SpaceX, Lockheed Martin, and Mars

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Two stories this week illustrate the difference between lobbying the government to get anything accomplished, and doing it yourself with the goal of making money from it from private customers.

In the first case SpaceX is planning to fly a Dragon capsule to Mars, using its Falcon Heavy rocket, and do it by 2018. It would not be manned, but would do the initial engineering testing for later manned missions, using larger interplanetary spacecraft. SpaceX is not asking the government to help pay for it. They are only making sure they have dotted all the legal “I”s required. The goal is to build spacecraft that can take anyone to Mars who is willing to pay for the flight.

In the second case Lockheed Martin is proposing a big government program to put six astronauts in orbit around Mars, in 2028. They haven’t really built anything yet to do this, they merely are lobbying the federal government to pay for it.

Which do you think is more likely to happen? Anyone who reads Behind the Black knows that I choose SpaceX. For 40 years I have seen many different variations of Lockheed Martin’s proposal, all of which came to nothing. They are powerpoint proposals, not real engineering, designed to wow Congress and NASA and get funding for the company. Nothing will ever be built, since the actual construction is so far into the future and so untested that it is impossible to predict what will really happen.

SpaceX however is planning a real mission, which is being designed to lay the groundwork for later more complex attempts. Rather than propose something big for far in the future, they are building something reasonable and doable now. Moreover, they aren’t lobbying the government, they are advertising their skills to the entire world, with the goal of convincing everyone to buy their very real product.

UPDATE: I should add a link here to Orbital ATK’s proposal in Congressional hearings on Monday to use their Cygnus capsule to build a cislunar space station by 2020. Like Lockheed Martin, they are lobbying Congress to build a mostly powerpoint concept. Why don’t they instead make an investment of their own money, like SpaceX, to send some Cygnus capsules to lunar space and demonstrate the concept, while also learning what needs to be done? I would have greater faith in the reality of their concept if they did that.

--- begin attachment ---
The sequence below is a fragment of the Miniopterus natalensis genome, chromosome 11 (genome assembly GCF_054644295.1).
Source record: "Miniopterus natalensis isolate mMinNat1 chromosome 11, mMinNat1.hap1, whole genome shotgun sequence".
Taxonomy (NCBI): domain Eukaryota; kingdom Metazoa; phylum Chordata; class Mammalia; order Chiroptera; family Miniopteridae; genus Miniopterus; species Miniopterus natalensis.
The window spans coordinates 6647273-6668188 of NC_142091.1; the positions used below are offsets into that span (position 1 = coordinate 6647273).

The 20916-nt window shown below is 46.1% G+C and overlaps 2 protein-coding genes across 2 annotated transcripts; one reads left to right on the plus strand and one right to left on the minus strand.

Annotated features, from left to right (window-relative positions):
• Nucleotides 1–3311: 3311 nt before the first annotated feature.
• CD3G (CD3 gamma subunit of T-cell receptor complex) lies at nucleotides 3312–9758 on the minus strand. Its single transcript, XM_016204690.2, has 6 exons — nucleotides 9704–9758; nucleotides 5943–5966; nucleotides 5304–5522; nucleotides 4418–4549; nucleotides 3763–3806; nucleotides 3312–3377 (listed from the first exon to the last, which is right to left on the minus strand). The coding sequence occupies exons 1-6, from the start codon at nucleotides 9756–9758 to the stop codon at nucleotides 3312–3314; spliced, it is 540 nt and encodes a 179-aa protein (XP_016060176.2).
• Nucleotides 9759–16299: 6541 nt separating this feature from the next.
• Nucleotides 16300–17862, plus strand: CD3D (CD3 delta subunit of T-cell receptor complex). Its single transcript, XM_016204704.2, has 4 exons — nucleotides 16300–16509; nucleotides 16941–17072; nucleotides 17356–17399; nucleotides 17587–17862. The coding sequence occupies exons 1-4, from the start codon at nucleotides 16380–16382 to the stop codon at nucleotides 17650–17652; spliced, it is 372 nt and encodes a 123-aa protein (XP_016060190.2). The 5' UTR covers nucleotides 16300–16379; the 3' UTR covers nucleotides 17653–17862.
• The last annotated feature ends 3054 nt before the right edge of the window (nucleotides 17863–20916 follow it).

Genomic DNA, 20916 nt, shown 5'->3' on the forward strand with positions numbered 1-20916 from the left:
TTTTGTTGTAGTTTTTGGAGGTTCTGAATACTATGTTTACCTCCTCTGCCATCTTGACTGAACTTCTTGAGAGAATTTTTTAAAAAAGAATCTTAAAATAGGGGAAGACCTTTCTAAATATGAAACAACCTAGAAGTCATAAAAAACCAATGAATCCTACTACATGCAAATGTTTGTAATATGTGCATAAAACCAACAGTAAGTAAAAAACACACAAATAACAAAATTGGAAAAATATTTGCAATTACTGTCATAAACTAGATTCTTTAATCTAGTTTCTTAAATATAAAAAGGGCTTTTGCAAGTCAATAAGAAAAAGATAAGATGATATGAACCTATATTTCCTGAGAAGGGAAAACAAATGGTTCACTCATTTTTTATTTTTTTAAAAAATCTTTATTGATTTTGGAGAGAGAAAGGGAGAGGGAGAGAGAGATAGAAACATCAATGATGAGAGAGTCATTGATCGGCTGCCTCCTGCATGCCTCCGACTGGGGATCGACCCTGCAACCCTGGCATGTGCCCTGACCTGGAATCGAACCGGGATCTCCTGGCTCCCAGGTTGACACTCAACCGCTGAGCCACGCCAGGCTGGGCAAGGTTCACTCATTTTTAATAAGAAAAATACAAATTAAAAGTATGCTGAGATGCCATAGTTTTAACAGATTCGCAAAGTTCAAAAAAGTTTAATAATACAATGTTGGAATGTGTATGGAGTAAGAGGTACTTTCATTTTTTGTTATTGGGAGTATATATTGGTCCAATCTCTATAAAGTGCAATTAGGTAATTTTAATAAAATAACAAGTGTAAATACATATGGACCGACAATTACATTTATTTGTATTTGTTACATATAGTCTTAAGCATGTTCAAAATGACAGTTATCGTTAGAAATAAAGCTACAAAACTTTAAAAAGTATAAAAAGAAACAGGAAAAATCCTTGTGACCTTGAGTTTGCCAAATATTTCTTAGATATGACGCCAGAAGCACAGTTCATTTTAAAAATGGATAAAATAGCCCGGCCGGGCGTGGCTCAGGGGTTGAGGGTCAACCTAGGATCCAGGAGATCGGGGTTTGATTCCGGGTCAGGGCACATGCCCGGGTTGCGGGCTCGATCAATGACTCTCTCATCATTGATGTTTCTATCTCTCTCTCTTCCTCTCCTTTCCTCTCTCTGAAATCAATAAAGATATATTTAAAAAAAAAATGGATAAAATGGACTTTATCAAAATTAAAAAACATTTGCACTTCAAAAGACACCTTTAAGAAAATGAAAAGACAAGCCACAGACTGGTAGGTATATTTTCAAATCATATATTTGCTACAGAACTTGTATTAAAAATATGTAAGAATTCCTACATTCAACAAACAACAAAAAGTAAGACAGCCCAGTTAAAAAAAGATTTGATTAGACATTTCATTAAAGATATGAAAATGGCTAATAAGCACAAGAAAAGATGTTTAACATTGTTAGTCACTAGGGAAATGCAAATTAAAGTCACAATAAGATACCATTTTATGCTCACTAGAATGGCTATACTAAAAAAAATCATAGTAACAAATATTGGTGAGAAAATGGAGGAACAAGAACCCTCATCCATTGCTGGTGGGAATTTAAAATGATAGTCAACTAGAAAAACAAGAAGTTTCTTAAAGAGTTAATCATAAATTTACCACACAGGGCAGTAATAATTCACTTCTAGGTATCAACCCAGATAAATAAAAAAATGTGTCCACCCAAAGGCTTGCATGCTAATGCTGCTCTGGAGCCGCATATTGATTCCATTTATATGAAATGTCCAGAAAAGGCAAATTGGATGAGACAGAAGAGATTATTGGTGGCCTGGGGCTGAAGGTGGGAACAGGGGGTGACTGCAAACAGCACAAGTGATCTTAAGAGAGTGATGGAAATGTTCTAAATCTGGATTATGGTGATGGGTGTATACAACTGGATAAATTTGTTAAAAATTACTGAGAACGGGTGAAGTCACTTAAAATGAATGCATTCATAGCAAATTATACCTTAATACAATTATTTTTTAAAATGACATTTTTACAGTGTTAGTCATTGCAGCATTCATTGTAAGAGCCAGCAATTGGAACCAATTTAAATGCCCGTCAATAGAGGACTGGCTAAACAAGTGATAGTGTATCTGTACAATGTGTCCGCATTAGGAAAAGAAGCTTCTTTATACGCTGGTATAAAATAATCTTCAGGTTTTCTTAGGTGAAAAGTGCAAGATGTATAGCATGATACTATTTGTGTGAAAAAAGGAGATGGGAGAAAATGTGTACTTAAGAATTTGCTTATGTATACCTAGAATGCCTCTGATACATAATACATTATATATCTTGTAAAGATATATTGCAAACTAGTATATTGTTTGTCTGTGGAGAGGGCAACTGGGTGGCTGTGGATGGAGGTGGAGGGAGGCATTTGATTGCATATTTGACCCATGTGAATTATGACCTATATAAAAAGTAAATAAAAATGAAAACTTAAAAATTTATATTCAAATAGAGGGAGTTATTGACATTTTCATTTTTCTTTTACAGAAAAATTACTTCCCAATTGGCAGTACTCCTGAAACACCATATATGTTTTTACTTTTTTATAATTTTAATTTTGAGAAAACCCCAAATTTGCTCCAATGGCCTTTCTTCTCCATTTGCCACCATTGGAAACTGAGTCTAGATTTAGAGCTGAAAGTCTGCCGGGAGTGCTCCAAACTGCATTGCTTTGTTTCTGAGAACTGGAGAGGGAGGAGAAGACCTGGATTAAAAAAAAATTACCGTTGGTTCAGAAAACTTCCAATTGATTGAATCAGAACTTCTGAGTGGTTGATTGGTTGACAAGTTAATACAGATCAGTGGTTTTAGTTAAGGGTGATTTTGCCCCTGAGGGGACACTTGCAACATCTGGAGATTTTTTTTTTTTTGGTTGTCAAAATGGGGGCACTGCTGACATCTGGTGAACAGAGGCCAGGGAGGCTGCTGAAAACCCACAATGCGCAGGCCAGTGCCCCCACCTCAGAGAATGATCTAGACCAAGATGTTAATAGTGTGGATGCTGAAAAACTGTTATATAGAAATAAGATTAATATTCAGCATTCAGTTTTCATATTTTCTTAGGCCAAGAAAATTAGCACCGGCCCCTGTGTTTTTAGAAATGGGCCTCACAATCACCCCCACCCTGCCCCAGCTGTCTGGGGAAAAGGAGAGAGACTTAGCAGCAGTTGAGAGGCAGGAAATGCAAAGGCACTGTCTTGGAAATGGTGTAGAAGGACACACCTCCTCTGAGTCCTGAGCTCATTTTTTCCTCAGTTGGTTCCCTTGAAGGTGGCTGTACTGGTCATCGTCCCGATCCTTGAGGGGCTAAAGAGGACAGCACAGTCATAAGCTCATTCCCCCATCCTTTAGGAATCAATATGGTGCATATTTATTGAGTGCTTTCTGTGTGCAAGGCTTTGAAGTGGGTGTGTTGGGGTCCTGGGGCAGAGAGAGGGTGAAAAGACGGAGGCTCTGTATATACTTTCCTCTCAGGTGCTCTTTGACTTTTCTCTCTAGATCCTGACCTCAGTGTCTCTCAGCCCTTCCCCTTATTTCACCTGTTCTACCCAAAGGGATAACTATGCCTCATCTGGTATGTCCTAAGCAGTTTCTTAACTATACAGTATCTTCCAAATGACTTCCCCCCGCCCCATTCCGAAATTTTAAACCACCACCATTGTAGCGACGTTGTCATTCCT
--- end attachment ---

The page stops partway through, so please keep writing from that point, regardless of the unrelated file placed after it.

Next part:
• wodun

    they are building something reasonable and doable now

    This has always been one of my main problems with SLS.

    There are always any number of ways to do something but when capabilities exist to do things right now, it doesn’t make much sense to wait until other capabilities become a reality, especially since those future capabilities are inferior in many ways.

  • Tom Billings

    “Why don’t they instead make an investment of their own money, like SpaceX, to send some Cygnus capsules to lunar space and demonstrate the concept, while also learning what needs to be done?”

    Both LM and Orbital/ATK are still operating on the 70 years old business plan, of being supplicants to Congress. If a President of either of these 2 companies went before their respective BoDs, and produced a plan to get money directly from the citizens, by selling to the citizens what they have invested multiple billions of the company’s money to produce, for *anything*, much less human spaceflight, there is a *very* good chance they would walk out of that meeting as a *retired* president of the company! Congress has carefully sculpted the culture of its job suppliers over the last 7 decades, and this is the result, whether the products putatively bought are Army Boots, Tanks, Ships, Aircraft or Spacecraft. When was the last time LM sold an airliner? IIRC, the last time *anyone* in aerospace invested in a new combat aircraft development privately was when the AF encouraged Northrop to build the F-20 Tigershark. The result was a 10 years long effort that did not produce more than 3 aircraft, and steep losses to the company.